Validity inquiry 2: Do you and your colleagues have a shared understanding of assessment language?
To be accountable to one another we need a metalanguage for our practice. The following assessment principles inform the day to day work of teachers.
Validity, reliability and equity are words that bring a precision to the work we do as assessors. Each concept highlights a different facet of assessment quality. They are part of our toolkit as informed professionals. QCAA has provided a helpful glossary of assessment terms, that we have expanded a little further.
The closest thing that I can think of is authenticity…[the task] has integrity, that it is true, that it’s meaningful…It has to have relevance to the students’ lives and to our world, which is really important for engagement…It has to be useful assessment that allows them to feel connected to their learning (teacher interviews).
In his review on the changing understanding of validity in the assessment literature, Stobart (2009) declares that validity has become the overarching principle for assessment. Three aspects of validity ALL need to be evident in classroom assessment to be considered high quality assessment. These are content validity, construct validity and consequential validity.
Content validity – Is the focus of the assessment task a good representation of the required skills and knowledge? This can include representing the big ideas of the discipline, and also the alignment with what has been taught to students.
Construct validity – Is the design of the task assessing what it was intended to assess? This can include evidence of accessibility in the design, alignment of all of the elements, achievability of the scope of the task, and the mode being fit for purpose. It is closely linked to the principles of reliability and equity.
Consequential validity – Does the assessment achieve the purposes for which it was intended? Who has succeeded and how can assessment be improved to enable greater success for students who have not succeeded? Are the values and ideologies of the task, and the potential and social consequences equitable? (Messick, 1989). Instead of being seen as a static property of an assessment task, that is something that a task has or does not have, validity is “contingent on what a test [or task] is for, how it is used, and how the results are interpreted” (Stobart, 2009. p. 162). It is closely linked to principles of equity.
Creating an argument for validity Validity is a type of practical inquiry (Kane, 2016). The connections between each design decision need to be logical and strong. In asking one another these questions and in sharing the intention behind each design decision teachers create an argument for the validity of their classroom assessment designs. This type of ongoing commitment to quality that requires us to be open to critique and peer review is intelligent accountability at a local level. You can see ways that the teachers in the two schools created arguments for the validity of their work at the bottom of this page and in the case studies in the Showcase tab.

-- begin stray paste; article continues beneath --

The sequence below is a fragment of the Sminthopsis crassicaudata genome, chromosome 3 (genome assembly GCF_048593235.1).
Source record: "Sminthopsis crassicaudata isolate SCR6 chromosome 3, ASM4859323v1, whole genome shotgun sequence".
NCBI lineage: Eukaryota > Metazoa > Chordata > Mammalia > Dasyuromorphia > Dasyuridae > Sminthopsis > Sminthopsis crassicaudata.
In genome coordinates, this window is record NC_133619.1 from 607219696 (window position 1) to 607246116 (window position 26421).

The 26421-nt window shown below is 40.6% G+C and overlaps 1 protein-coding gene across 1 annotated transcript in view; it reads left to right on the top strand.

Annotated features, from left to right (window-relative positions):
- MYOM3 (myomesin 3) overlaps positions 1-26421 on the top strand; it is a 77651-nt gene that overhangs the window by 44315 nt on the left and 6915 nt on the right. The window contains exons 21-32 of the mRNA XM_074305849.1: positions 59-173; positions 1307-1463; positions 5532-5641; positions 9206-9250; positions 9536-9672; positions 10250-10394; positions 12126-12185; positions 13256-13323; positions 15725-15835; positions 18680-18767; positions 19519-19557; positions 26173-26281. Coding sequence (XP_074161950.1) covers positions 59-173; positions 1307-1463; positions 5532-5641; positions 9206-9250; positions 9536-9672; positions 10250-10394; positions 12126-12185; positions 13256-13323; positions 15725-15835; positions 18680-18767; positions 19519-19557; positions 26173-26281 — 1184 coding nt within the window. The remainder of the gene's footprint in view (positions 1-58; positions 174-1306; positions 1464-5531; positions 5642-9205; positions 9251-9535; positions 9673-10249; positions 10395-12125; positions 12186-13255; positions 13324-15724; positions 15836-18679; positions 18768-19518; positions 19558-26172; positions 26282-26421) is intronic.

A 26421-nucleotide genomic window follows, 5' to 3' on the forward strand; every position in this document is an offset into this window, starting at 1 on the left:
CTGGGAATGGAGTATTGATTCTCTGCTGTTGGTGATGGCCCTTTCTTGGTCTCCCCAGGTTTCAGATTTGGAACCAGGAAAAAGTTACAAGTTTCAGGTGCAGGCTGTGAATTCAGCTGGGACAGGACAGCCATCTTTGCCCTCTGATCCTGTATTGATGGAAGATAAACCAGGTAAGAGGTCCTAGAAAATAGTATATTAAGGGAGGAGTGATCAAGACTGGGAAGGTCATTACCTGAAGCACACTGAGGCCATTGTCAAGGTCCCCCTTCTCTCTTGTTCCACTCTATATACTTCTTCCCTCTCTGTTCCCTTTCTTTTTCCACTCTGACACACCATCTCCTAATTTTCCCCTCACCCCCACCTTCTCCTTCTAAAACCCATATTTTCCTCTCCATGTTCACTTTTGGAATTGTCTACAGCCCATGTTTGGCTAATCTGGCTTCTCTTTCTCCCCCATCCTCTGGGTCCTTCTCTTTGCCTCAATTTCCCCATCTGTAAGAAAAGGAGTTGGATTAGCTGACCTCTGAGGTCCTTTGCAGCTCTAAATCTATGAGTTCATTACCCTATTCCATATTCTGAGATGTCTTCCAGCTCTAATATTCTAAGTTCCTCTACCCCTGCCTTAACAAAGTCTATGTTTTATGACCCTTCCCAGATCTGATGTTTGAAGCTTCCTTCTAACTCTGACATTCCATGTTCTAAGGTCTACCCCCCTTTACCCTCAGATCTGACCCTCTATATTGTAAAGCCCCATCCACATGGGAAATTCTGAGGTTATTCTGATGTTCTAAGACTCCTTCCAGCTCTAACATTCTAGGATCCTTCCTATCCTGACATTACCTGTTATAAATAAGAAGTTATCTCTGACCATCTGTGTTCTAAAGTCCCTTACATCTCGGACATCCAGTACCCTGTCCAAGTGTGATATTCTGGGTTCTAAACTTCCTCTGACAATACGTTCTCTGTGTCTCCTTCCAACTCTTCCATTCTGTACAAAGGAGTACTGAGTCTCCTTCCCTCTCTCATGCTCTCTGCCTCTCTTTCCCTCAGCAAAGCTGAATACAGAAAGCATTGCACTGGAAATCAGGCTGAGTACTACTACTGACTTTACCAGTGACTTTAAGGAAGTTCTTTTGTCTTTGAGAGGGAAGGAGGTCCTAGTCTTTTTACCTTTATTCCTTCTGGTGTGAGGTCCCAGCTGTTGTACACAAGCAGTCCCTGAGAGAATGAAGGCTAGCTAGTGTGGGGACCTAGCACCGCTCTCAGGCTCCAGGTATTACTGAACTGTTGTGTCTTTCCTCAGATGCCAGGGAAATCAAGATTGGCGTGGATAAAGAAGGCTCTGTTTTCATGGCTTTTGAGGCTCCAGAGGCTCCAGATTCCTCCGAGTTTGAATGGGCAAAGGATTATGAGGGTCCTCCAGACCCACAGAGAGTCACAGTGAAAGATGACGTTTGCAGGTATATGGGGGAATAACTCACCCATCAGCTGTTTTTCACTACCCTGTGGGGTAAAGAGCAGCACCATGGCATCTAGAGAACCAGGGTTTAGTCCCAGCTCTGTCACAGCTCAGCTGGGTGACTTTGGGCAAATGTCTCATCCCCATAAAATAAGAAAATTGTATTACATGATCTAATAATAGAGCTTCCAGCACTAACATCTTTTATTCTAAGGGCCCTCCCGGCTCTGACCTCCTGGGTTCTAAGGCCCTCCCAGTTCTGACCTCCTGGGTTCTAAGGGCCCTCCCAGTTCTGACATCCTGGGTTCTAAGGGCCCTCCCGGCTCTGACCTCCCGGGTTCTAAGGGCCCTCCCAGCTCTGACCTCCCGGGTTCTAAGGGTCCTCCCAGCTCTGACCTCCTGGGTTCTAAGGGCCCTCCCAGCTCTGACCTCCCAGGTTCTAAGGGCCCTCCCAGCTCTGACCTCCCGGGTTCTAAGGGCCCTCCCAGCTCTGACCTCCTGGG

Reliability refers to “the extent to which the results can be said to be of acceptable consistency or accuracy for a particular use” (Harlen 2013, p. 9).
A key question is to ask “Would two or more assessors reach the same judgment based on the evidence?” Stobart explains (2009 p. 174) a highly reliable assessment task “may sample so little of the construct that it does not provide a dependable assessment of that domain or skill. Similarly, we may require authentic performance assessments, which are difficult to standardise so the results may be less reliable.” Harlen (2005) identified that the relationship between validity and reliability is more like a see-saw, where an optimal balance is achieved. So while perfect reliability is not possible, intelligent accountability to a community of peers, the system and to students for designing reliable, quality and purposeful assessment can enable regular checks for reliability.
Valid, equitable assessment is a child’s right (Elwood & Lundy, 2010). Elwood and Lundy identify three principles for quality assessment practice:
Equity in assessment is evident when it in the best interests of the student, it is non-discriminatory and enables full participation.
Equity in assessment encompasses a range of considerations such as culture inclusive assessment that includes respect for cultural and language differences, pedagogic support for students to access the literacy demands of assessment tasks or items, and awareness of the fairness of assessment practices (Willis, Adie & Klenowski, 2013). Equity also encompasses designing tasks that enable students with disabilities to access the essential knowledge of the task and demonstrate their understanding through multiple means of representation as well as enabling all students to extend their abilities through tasks that promote “cognitive stretch” (Wyatt-Smith & Colbert, 2014. p. 38). Consultation with parents and communities is one way to evaluate whether assessment and pedagogic practices demonstrate respect for cultural and learning needs. Authenticity and adaptation to meet local school contexts is another hallmark of an equitable assessment task.